At the risk of making this blog into a recurrent series of “obscure 18th century composer days” (actually my life is a kind of an ongoing ‘obscure [x] day’), here’s a new discovery to parallel my earlier gushing over Baldassare Galuppi. (Even if you didn’t go listen to the magical clip of his piano music I posted, savor the name at least. Donna Leon couldn’t make up something as wonderful for her Italian mystery series.)
Today’s find is Agostino Steffani, born 1654, a generation and a half before Galuppi, and, like him, overshadowed by big names (Mozart and Gluck in G’s case, Handel in Steffani’s). He did it all as a musician: music director, composer, performer, impresario (not an unusual mash-up in those days, the “profession” of composer wasn’t really cooked yet). Somehow he also found time to be a high-level diplomat, a priest, and then a bishop who ended up advising the pope. And not to go all Dan-Brown-y on Agostino, you can pretty easily imagine him as a spy too. Certainly the Decca publicists do!)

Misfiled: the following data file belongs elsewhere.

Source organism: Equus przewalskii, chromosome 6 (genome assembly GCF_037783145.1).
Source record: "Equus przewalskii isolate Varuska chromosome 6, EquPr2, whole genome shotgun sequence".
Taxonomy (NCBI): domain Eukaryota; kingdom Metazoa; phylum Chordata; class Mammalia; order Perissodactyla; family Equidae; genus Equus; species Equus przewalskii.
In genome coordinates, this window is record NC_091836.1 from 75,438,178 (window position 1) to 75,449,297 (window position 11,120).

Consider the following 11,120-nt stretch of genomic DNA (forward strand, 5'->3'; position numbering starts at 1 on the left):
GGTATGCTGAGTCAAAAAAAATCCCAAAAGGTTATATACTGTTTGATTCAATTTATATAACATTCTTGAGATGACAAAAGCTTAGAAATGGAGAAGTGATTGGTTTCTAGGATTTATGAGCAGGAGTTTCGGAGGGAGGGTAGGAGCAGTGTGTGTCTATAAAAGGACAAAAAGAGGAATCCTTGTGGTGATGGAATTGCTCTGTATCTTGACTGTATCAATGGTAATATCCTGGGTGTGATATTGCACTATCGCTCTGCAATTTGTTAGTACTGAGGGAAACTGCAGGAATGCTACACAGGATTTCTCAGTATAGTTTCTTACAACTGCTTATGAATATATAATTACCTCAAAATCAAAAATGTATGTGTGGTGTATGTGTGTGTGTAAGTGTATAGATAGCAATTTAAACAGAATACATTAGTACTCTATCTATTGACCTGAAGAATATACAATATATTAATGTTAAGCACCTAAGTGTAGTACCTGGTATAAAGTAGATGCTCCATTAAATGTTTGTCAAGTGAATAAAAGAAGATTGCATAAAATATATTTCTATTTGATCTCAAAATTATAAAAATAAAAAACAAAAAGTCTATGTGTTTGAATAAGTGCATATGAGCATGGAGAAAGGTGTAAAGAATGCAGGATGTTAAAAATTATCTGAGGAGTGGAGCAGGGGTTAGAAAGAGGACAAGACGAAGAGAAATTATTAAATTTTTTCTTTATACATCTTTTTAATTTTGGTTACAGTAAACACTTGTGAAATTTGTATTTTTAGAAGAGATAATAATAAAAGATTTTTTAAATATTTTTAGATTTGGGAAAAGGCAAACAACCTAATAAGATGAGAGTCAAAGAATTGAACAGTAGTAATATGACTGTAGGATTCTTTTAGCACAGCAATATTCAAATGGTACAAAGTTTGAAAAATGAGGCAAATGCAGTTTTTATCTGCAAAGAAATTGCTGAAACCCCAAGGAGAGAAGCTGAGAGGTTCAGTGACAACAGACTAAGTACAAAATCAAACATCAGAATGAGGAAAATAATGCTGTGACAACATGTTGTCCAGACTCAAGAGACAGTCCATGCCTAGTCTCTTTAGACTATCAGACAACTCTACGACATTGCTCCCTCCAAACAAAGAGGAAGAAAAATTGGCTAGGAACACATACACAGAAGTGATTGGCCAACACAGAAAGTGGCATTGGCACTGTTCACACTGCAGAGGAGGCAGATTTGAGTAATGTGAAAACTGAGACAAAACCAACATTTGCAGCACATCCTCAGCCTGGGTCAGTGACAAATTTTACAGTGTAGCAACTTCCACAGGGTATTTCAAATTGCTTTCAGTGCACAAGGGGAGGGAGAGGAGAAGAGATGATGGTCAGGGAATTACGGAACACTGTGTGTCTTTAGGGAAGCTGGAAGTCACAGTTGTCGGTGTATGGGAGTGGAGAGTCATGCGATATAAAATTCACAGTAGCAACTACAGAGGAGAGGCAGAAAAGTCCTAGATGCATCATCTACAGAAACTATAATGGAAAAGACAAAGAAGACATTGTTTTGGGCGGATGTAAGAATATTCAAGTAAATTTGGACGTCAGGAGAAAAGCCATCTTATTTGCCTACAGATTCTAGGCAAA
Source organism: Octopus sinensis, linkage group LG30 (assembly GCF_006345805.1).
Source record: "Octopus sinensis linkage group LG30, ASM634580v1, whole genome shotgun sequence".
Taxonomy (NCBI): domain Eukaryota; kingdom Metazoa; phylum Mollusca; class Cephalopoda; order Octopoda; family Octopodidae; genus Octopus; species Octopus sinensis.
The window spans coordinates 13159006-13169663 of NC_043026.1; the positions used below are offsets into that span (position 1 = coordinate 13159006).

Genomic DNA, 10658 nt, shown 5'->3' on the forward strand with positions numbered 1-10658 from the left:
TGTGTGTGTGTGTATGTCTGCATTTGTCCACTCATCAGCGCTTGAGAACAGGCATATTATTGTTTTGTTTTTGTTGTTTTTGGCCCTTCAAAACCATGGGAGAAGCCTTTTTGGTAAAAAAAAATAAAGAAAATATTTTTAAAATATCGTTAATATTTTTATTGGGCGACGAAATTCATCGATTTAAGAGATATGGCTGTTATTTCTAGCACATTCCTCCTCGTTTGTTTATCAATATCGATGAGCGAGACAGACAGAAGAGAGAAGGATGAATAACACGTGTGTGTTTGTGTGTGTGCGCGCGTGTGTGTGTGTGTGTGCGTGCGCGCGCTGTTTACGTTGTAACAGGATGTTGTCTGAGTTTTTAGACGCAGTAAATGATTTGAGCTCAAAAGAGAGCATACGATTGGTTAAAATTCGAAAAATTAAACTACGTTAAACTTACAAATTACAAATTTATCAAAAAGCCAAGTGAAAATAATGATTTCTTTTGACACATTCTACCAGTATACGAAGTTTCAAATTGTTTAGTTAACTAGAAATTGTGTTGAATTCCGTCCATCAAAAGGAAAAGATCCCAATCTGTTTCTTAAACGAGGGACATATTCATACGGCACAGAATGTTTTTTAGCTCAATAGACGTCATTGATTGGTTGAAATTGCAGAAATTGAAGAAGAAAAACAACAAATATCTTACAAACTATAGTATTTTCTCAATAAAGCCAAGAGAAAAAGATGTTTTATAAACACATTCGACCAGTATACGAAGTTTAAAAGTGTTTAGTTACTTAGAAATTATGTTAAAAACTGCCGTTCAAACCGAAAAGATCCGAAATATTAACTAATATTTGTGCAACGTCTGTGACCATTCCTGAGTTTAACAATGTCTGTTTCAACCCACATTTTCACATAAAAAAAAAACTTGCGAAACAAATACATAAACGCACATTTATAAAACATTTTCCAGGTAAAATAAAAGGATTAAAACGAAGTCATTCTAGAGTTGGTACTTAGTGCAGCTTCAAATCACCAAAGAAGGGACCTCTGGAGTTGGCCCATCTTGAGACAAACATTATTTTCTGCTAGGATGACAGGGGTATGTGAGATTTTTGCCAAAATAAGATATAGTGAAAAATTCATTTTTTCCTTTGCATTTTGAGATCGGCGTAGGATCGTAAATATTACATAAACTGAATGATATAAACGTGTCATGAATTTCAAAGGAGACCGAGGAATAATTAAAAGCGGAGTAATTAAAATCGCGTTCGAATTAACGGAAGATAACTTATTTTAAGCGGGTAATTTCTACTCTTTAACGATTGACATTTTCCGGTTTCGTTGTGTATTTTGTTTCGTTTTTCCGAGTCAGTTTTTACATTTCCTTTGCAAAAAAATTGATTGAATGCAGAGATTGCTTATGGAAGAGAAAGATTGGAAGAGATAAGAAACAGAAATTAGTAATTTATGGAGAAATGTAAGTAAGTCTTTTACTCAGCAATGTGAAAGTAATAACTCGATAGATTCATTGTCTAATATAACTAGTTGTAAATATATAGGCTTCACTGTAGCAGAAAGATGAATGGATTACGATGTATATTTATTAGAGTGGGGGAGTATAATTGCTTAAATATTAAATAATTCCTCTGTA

Now he has been taken up by the Italian opera star Cecilia Bartoli, who has, of late, brought the “concept” recording to the world of opera. Bartoli is a controversial character: fervid followers are matched by sharp-tonged critics. (Sample comments from a YouTube video of an Amsterdam concert of hers, “voice of an angel” “belongs in a circus”). I’ll stay out of it…except to say that I worked in opera and circus is not a completely inapplicable term.
A “trailer” for CB’s latest project.
Bartoli has championed little-known composers and unusual programs, now taking up Steffani in a multi-platform recording—really a media blitz—called “Mission.” There’s the recording, a book, a DVD, oh yes, a Donna Leon tie-in, and even an iPad game (for all those baroque-opera-loving tablet users? Really? me and who else?)
Lindsey Kemp of Gramophone (the authoritative and staid magazine on classical music) started his review with, “Oh my word what have we here?” sniffing suspiciously at all the tie-ins. But he found the music-making (both the program and performances) superb. Sample line, “her dazzling virtuoso and urgently expressive performances betoken nothing less than total commitment” (Yeah, a little trite, but behind that I get what he is after. A sometime music critic myself, I have the same recurrent plea, “please don’t bore me, make me believe in this music as much as you do.”)
Mission accomplished, Cecilia.
There’s also a pleasantly goofy promo video.
More sober reflections after I’ve really absorbed the album a bit more (and maybe unlocked the “Vatican” level of the iPad game.) I will not be buying any cookbook, though. Just saying.